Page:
While the first mask was done when Lincoln was only 51, with a clean face and a firm outline, free from fat and with hard muscles, depicting a large mobile mouth ready to speak, a bold, curved substantial and broad nose with a face full of vivid aspiration, energy and life, the same cannot be said of the second mask. It is sad, and peaceful and is considered the ideal death mask because of its infinite repose.  

III. State your opinion on what you believe is the purpose of this artifact and the success of the creator in achieving the purpose. For instance, what message do you believe the creator is trying to express, and is that message successfully expressed? [You examined this in 2-3-1 Worksheet: Reasons for Creating Artifacts.]

“All Shook Up” is intended to present the physical and mental state of being in love, one of the big themes of human existence. However, the main purpose of this song seems to have been to entertain and to earn money for the artists involved and the recording label, RCA. The lyrics of the song are not highly profound, which suggests they are mainly there for the sound. The song is also quite short, suggesting it is meant to be a quick diversion. The song was successful in all of these purposes because it was at the top of a number of popular music charts for a month or more. This could be because it accurately captured the feeling of being in love and was therefore appealing to its audience, because the sound was catchy and danceable, or a combination of these things. Its success made money, and the song has remained well known until today, so its purposes continue to be fulfilled.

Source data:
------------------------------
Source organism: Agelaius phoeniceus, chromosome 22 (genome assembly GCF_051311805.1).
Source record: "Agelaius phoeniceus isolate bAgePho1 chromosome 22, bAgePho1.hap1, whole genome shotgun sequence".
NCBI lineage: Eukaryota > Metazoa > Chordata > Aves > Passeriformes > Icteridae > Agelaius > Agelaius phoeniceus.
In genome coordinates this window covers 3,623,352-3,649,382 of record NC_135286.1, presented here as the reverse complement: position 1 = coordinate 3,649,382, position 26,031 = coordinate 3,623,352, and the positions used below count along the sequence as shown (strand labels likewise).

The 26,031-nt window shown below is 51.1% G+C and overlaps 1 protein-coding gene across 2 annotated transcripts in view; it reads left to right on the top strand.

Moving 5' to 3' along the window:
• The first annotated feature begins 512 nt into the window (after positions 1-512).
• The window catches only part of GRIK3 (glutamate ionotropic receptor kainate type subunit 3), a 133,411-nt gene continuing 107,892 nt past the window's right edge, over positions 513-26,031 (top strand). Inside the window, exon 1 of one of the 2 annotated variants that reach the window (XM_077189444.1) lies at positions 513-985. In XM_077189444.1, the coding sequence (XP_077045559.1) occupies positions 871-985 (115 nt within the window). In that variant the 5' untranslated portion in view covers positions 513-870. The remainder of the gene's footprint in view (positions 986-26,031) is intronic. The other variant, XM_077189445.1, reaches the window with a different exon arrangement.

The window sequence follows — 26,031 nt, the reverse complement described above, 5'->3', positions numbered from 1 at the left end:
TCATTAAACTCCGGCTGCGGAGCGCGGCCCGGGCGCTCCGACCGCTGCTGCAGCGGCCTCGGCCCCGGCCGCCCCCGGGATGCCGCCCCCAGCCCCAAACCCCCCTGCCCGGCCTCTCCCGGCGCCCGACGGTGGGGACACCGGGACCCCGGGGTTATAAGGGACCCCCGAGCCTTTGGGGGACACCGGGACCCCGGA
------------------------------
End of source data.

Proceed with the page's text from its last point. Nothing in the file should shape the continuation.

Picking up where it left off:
I believe that both Leonard Volk and Clark Mills are artists who had a profound respect and love for the person and Character of Abraham Lincoln that they felt an obligation to make an immortal impression of Lincoln that would live for generations on even after his demise so that later generations would appreciate the greatness of Abraham Lincoln.

The two artists seem to believe that the greatness of Lincoln is unmatched and it was necessary to keep his image that would symbolize Lincoln even after his death.

IV. Discuss how the artifact reflects the culture (or context) in which it exists. Be sure to address what aspects of culture have relevance for this artifact: politics, history, religion, social perceptions, technology, media, education, and so on. In other words, how do the artifact and its culture interrelate? [You learned about this in Theme: Introduction to the Humanities (all learning blocks) and in learning block 3-3]

“All Shook Up” is part of the rock-and-roll revolution that took place in the 1950s and marked new developments in music. Rock and roll is uniquely American as it combines African-American musical influences and country-western and folk. This combination reflected the breaking down of racial barriers in America after World War II, as people migrated to cities from all over the country, and, in fact, the creator of “All Shook Up,” Otis Blackwell, was an African-American songwriter, while the song was sung by the white Elvis Presley.